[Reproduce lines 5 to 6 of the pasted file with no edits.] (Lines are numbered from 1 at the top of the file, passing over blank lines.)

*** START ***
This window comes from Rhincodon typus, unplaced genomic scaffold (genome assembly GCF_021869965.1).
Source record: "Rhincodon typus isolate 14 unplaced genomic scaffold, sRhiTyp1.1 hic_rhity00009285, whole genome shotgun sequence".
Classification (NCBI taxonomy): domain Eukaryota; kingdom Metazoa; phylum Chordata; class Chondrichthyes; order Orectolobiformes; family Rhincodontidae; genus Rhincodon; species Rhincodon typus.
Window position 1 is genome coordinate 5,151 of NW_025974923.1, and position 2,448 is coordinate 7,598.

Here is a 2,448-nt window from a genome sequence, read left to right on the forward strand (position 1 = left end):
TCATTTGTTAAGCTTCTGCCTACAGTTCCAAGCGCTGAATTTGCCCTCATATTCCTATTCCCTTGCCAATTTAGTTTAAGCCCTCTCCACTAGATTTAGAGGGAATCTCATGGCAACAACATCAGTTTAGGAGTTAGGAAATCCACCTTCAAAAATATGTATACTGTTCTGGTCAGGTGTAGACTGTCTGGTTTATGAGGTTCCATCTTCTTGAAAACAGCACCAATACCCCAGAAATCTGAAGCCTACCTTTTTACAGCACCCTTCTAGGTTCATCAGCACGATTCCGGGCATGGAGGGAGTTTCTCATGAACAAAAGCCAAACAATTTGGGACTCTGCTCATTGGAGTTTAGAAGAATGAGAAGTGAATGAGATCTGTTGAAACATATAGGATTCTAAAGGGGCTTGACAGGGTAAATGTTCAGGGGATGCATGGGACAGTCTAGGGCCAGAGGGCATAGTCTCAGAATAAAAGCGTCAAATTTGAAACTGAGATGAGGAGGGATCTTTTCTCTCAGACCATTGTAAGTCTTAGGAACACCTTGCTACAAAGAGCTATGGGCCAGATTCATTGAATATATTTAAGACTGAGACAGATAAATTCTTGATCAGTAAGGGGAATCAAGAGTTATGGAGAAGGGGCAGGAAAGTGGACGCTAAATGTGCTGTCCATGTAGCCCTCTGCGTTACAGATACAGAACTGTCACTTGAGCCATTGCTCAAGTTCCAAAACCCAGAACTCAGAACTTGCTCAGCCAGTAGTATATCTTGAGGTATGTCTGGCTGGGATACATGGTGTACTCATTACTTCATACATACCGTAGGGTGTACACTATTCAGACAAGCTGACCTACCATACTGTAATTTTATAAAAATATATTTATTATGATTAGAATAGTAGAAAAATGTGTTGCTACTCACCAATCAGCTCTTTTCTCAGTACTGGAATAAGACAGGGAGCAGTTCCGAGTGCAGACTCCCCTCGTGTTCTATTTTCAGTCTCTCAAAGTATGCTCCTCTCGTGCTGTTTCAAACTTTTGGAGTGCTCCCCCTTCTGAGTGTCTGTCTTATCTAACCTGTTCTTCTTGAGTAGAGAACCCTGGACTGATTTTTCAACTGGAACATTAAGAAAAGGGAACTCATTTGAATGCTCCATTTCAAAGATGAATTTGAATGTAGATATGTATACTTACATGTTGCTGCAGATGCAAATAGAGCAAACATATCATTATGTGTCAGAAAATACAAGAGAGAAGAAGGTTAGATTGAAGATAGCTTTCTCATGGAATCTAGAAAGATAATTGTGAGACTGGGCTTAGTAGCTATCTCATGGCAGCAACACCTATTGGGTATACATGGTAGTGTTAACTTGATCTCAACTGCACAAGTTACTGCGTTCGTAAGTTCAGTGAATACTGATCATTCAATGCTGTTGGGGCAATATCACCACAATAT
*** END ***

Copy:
Here is a 2,448-nt window from a genome sequence, read left to right on the forward strand (position 1 = left end):
TCATTTGTTAAGCTTCTGCCTACAGTTCCAAGCGCTGAATTTGCCCTCATATTCCTATTCCCTTGCCAATTTAGTTTAAGCCCTCTCCACTAGATTTAGAGGGAATCTCATGGCAACAACATCAGTTTAGGAGTTAGGAAATCCACCTTCAAAAATATGTATACTGTTCTGGTCAGGTGTAGACTGTCTGGTTTATGAGGTTCCATCTTCTTGAAAACAGCACCAATACCCCAGAAATCTGAAGCCTACCTTTTTACAGCACCCTTCTAGGTTCATCAGCACGATTCCGGGCATGGAGGGAGTTTCTCATGAACAAAAGCCAAACAATTTGGGACTCTGCTCATTGGAGTTTAGAAGAATGAGAAGTGAATGAGATCTGTTGAAACATATAGGATTCTAAAGGGGCTTGACAGGGTAAATGTTCAGGGGATGCATGGGACAGTCTAGGGCCAGAGGGCATAGTCTCAGAATAAAAGCGTCAAATTTGAAACTGAGATGAGGAGGGATCTTTTCTCTCAGACCATTGTAAGTCTTAGGAACACCTTGCTACAAAGAGCTATGGGCCAGATTCATTGAATATATTTAAGACTGAGACAGATAAATTCTTGATCAGTAAGGGGAATCAAGAGTTATGGAGAAGGGGCAGGAAAGTGGACGCTAAATGTGCTGTCCATGTAGCCCTCTGCGTTACAGATACAGAACTGTCACTTGAGCCATTGCTCAAGTTCCAAAACCCAGAACTCAGAACTTGCTCAGCCAGTAGTATATCTTGAGGTATGTCTGGCTGGGATACATGGTGTACTCATTACTTCATACATACCGTAGGGTGTACACTATTCAGACAAGCTGACCTACCATACTGTAATTTTATAAAAATATATTTATTATGATTAGAATAGTAGAAAAATGTGTTGCTACTCACCAATCAGCTCTTTTCTCAGTACTGGAATAAGACAGGGAGCAGTTCCGAGTGCAGACTCCCCTCGTGTTCTATTTTCAGTCTCTCAAAGTATGCTCCTCTCGTGCTGTTTCAAACTTTTGGAGTGCTCCCCCTTCTGAGTGTCTGTCTTATCTAACCTGTTCTTCTTGAGTAGAGAACCCTGGACTGATTTTTCAACTGGAACATTAAGAAAAGGGAACTCATTTGAATGCTCCATTTCAAAGATGAATTTGAATGTAGATATGTATACTTACATGTTGCTGCAGATGCAAATAGAGCAAACATATCATTATGTGTCAGAAAATACAAGAGAGAAGAAGGTTAGATTGAAGATAGCTTTCTCATGGAATCTAGAAAGATAATTGTGAGACTGGGCTTAGTAGCTATCTCATGGCAGCAACACCTATTGGGTATACATGGTAGTGTTAACTTGATCTCAACTGCACAAGTTACTGCGTTCGTAAGTTCAGTGAATACTGATCATTCAATGCTGTTGGGGCAATATCACCACAATAT